New node shape: A team finds that their application requirements have changed, and their workloads now require a larger shape to meet their performance goals. The cluster administrator updates the node pool shape and uses on demand node cycling to roll out the update.
New Kubernetes version: Kubernetes releases new minor versions three times a year and patch versions monthly. Customers who want to take advantage of new features delivered in the minor version or apply the patches delivered in the patch version need a mechanism to apply those updates to their fleet of nodes.
Common vulnerabilities and exposures (CVE) remediation: A cluster administrator wants to update the image of their worker nodes to address a CVE found in the existing host OS image. After updating the image property, they can trigger an update to create new instances running the new image.
Key rotation: Applications are typically governed by requirements for key rotation. A cluster administrator who needs to update the SSH keys for worker nodes in their cluster can update the node pool property with a new SSH key. After updating the property, they can trigger an update to create instances with the new public key present on each node.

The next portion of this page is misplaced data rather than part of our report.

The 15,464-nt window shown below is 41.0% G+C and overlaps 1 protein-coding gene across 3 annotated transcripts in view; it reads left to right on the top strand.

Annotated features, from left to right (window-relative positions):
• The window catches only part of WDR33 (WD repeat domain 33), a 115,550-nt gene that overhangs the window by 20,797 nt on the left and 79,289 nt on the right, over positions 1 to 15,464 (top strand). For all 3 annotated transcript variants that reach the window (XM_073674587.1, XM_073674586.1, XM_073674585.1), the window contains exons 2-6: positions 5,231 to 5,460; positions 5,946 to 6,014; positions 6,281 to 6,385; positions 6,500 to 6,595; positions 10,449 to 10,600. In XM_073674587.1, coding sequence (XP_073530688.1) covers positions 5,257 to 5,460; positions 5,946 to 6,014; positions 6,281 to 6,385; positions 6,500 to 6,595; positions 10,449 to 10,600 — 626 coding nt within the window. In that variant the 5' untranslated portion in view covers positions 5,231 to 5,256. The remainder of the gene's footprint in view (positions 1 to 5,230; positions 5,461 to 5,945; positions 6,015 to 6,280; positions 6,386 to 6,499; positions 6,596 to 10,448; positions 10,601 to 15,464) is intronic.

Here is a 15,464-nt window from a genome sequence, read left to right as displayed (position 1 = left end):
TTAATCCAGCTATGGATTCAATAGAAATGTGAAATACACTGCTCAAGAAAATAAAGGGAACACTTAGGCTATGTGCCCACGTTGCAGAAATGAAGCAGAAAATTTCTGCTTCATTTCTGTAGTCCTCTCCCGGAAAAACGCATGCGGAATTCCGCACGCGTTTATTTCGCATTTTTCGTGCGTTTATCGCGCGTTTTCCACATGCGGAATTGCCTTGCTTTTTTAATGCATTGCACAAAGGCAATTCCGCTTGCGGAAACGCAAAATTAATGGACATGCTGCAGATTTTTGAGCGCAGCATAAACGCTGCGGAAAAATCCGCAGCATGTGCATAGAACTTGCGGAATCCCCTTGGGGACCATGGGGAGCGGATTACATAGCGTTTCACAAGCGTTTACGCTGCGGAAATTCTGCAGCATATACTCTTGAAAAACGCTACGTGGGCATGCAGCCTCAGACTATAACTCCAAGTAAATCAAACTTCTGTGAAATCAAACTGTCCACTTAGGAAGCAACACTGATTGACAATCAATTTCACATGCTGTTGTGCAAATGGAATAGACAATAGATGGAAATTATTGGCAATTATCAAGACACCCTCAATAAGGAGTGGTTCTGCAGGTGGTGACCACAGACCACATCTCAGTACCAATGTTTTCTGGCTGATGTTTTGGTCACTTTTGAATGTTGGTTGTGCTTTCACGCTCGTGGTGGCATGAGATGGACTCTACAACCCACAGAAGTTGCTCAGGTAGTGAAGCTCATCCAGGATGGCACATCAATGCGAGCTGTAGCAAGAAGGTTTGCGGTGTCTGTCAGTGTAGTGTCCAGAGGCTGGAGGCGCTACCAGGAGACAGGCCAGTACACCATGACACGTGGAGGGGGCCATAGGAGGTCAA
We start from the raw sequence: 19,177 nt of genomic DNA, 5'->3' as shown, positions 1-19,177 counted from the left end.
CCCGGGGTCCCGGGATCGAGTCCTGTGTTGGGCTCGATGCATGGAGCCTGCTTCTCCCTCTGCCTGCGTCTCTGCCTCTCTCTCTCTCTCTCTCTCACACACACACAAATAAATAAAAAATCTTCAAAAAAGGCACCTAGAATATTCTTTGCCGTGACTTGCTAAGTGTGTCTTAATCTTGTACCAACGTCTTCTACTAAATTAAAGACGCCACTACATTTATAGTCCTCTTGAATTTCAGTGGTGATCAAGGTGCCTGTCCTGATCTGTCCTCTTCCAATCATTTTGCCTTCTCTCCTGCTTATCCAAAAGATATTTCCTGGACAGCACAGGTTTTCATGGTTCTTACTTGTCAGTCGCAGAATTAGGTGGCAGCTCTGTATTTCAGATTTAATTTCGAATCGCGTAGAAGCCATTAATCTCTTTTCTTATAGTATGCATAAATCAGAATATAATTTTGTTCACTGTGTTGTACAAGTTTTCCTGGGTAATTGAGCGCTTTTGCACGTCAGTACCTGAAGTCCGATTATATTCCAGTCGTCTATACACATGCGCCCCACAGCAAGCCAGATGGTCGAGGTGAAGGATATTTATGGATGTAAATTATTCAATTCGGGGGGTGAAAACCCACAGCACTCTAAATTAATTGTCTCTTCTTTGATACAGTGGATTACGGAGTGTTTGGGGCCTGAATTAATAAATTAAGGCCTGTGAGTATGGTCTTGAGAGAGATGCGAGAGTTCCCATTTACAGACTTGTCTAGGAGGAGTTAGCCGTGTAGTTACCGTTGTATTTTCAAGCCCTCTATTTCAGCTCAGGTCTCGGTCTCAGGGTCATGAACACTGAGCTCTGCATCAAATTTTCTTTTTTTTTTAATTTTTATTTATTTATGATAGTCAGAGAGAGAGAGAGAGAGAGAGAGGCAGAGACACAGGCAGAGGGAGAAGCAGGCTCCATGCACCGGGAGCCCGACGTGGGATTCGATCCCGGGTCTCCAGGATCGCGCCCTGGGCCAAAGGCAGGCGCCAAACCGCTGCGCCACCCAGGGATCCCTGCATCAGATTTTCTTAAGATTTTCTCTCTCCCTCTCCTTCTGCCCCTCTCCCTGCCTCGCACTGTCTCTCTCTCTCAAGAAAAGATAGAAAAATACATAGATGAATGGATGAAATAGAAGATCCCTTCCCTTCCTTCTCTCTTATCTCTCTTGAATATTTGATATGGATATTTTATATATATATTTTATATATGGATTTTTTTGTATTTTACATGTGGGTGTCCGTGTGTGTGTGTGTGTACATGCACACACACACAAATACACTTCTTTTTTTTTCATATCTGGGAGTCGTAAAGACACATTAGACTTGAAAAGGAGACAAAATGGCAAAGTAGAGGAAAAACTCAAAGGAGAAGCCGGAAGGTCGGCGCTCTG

The on demand node cycling feature makes it easy for you to keep your nodes up to date and secure by adding the ability to easily replace existing nodes in your node pool with new nodes running updated properties. This feature automates the process of updating a fleet of nodes, which was previously a time-consuming task that required you to develop your own solutions. When you want to update another node pool property, such as SSH keys, boot volume size, custom cloud-init scripts, it comes with the flexibility to achieve your goals.
To learn more, see the following resources:
Product Manager on the Oracle Containers and Kubernetes Services team.